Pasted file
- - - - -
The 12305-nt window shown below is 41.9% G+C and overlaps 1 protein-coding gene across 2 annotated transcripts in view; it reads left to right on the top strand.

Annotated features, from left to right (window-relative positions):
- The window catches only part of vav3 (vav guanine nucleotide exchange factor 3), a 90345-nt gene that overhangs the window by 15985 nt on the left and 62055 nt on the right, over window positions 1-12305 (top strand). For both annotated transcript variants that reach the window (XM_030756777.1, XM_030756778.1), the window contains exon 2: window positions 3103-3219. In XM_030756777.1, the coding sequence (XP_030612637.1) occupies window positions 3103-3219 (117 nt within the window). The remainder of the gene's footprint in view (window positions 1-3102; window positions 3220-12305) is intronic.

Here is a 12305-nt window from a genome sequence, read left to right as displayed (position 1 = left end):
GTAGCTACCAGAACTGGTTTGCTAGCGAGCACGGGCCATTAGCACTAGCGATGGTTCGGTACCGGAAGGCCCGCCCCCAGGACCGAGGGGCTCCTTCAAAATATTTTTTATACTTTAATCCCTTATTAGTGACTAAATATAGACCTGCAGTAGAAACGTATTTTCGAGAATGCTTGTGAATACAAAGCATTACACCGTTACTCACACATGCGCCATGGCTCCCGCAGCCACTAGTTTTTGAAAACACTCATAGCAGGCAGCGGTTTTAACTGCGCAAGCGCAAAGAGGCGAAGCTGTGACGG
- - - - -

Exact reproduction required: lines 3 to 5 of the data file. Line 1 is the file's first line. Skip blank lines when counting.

- The window catches only part of vav3 (vav guanine nucleotide exchange factor 3), a 90345-nt gene that overhangs the window by 15985 nt on the left and 62055 nt on the right, over window positions 1-12305 (top strand). For both annotated transcript variants that reach the window (XM_030756777.1, XM_030756778.1), the window contains exon 2: window positions 3103-3219. In XM_030756777.1, the coding sequence (XP_030612637.1) occupies window positions 3103-3219 (117 nt within the window). The remainder of the gene's footprint in view (window positions 1-3102; window positions 3220-12305) is intronic.

Here is a 12305-nt window from a genome sequence, read left to right as displayed (position 1 = left end):
GTAGCTACCAGAACTGGTTTGCTAGCGAGCACGGGCCATTAGCACTAGCGATGGTTCGGTACCGGAAGGCCCGCCCCCAGGACCGAGGGGCTCCTTCAAAATATTTTTTATACTTTAATCCCTTATTAGTGACTAAATATAGACCTGCAGTAGAAACGTATTTTCGAGAATGCTTGTGAATACAAAGCATTACACCGTTACTCACACATGCGCCATGGCTCCCGCAGCCACTAGTTTTTGAAAACACTCATAGCAGGCAGCGGTTTTAACTGCGCAAGCGCAAAGAGGCGAAGCTGTGACGG